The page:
China is worried about deflation and ready to cut rates and loosen lending restrictions, according to sourcescited by Reuters.
The story is a very good reason to buy the Australian dollar or other commodity currencies to start the week.
“Top leaders have changed their views,” said a senior economist at a government think-tank involved in internal policy discussions.
The economist, who declined to be named, said the People’s Bank of China had shifted its focus toward broad-based stimulus and were open to more rate cuts as well as a cut to the banking industry’s reserve requirement ratio (RRR), which effectively restricts the amount of capital available to fund loans.
China cut the RRR for some banks this year but has not announced a banking-wide reduction in the ratio since May 2012.
“Further interest rate cuts should be in the pipeline as we have entered into a rate-cut cycle and RRR cuts are also likely,” the think-tank’s economist said.
The also highlight that local governments are struggling to manage high debt burdens, which is the principle worry of most China bears.
On Friday, I warned that almost everyone was missing the point on the Chinese rate cut and what mattered not was the actual action but whether or not it was the beginning of an easing cycle. The signals are still mixed but this is a big vote in favor of more easing.
The days when OPEC members could almost guarantee consensus when deciding production levels for oil are long gone, according to a veteran of almost two decades of the group’s meetings.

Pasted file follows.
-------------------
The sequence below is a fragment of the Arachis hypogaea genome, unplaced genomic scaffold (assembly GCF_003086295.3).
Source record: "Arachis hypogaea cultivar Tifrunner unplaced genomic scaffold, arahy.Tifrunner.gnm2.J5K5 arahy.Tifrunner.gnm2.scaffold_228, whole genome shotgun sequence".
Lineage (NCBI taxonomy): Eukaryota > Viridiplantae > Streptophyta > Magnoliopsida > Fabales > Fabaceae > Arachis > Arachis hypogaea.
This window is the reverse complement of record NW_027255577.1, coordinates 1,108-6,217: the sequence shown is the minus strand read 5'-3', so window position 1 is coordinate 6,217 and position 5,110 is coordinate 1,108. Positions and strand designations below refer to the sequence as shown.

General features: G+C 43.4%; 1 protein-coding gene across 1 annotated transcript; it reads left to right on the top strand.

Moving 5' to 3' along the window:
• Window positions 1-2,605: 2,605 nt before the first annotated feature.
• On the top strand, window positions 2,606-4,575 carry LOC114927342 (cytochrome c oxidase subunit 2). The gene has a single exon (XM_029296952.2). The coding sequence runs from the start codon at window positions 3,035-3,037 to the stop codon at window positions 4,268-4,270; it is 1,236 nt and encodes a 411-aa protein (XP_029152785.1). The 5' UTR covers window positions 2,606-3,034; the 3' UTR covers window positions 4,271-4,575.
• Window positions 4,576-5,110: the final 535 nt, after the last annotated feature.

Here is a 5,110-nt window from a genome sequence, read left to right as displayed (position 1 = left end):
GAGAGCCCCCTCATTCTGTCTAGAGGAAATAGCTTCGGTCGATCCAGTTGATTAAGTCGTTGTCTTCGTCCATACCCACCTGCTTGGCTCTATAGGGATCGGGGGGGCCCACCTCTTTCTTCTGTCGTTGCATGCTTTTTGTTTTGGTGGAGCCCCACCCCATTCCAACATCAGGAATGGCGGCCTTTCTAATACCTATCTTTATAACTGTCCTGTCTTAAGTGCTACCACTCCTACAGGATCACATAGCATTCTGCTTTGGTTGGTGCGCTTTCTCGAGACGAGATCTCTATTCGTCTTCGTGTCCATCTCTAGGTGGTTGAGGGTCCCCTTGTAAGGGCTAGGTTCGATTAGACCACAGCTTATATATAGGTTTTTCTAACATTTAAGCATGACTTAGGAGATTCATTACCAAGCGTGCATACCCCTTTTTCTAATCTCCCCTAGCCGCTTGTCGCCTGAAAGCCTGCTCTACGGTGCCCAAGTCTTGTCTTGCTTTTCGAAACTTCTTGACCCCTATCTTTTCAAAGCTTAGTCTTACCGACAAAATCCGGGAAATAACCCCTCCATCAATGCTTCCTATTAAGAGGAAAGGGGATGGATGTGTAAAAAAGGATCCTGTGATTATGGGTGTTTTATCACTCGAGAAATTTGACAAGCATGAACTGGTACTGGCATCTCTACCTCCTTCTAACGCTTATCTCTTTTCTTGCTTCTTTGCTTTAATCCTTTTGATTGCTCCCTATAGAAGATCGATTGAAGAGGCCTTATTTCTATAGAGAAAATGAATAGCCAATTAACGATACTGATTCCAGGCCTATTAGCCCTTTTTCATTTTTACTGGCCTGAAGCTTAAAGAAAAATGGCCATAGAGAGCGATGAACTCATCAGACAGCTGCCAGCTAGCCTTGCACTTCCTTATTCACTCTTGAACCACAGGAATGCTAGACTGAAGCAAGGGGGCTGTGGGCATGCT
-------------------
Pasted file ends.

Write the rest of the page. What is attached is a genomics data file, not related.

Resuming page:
The global glut of crude, which has contributed to a 30 percent decline in prices since June 19, has left the organization dependent on non-members to shore up the market, said former Qatari Oil Minister Abdullah Bin Hamad Al Attiyah. The 12-member Organization of Petroleum Exporting Countries is scheduled to meet in Vienna on Nov. 27.
“OPEC can’t balance the market alone,” Al Attiyah, who participated in the group’s policy meetings from 1992 to 2011, said in a Nov. 19 phone interview. “This time, Russia, Norwayand Mexico must all come to the table. OPEC can make a cut, but what will happen is that non-OPEC supply will continue to grow. Then what will the market do?”
Global demand will increase this year by the least in five years, to 92.4 million barrels a day, before picking up in 2015 as economic recovery gathers pace, the International Energy Agency said on Nov. 14. Further complicating OPEC’s task is the boom in U.S. shale production, which has put the world’s biggest economy on course toward energy self-reliance. U.S. output is expected to grow 12 percent next year to the highest since 1970, according to the U.S. Energy Information Administration.>> Read More
New European Commission chief Jean Claude Juncker has made a 300-billion-euro investment plan a centrepiece of his five-year agenda, but days before a highly awaited unveiling doubts are rife that it can deliver.
Two years after the eurozone debt crisis, the economy is flat-lining and unemployment is high, while the lack of response by European Union leaders has again become a concern for the world.
The stakes are huge for the EU, the world’s largest economy, its 500 million citizens, and global markets.
The heart of the problem in the 28-nation EU is a drastic lack of investment, which remains way off pre-crisis levels, in stark contrast to the US and emerging economies.
“The EU is crying out for new investment,” said Jan Randolph, an analyst at IHS Global Insight in London.>> Read More
Moscow will not seek to rebuild it and others will not be able to
Russia is not isolated over the crisis in Ukraine
Following on from foreign minister Lavrov’s accusation yesterday of the West seeking regime change in Moscow the president is also out on the front foot today in comments reported by Tass
We understand the fatality of an “Iron Curtain” for us
We will not go down this path in any case and no one will build a wall around us. That is impossible
It’s far from certain that sanctions, sharp falls in the oil price and the depreciation of the national currency will cause negative effects or catastrophic consequences only for us. No such thing will happen
President Vladimir Putin considers U.S. President Barack Obama to be an intelligent person, according to an interview TASS news agency published Sunday.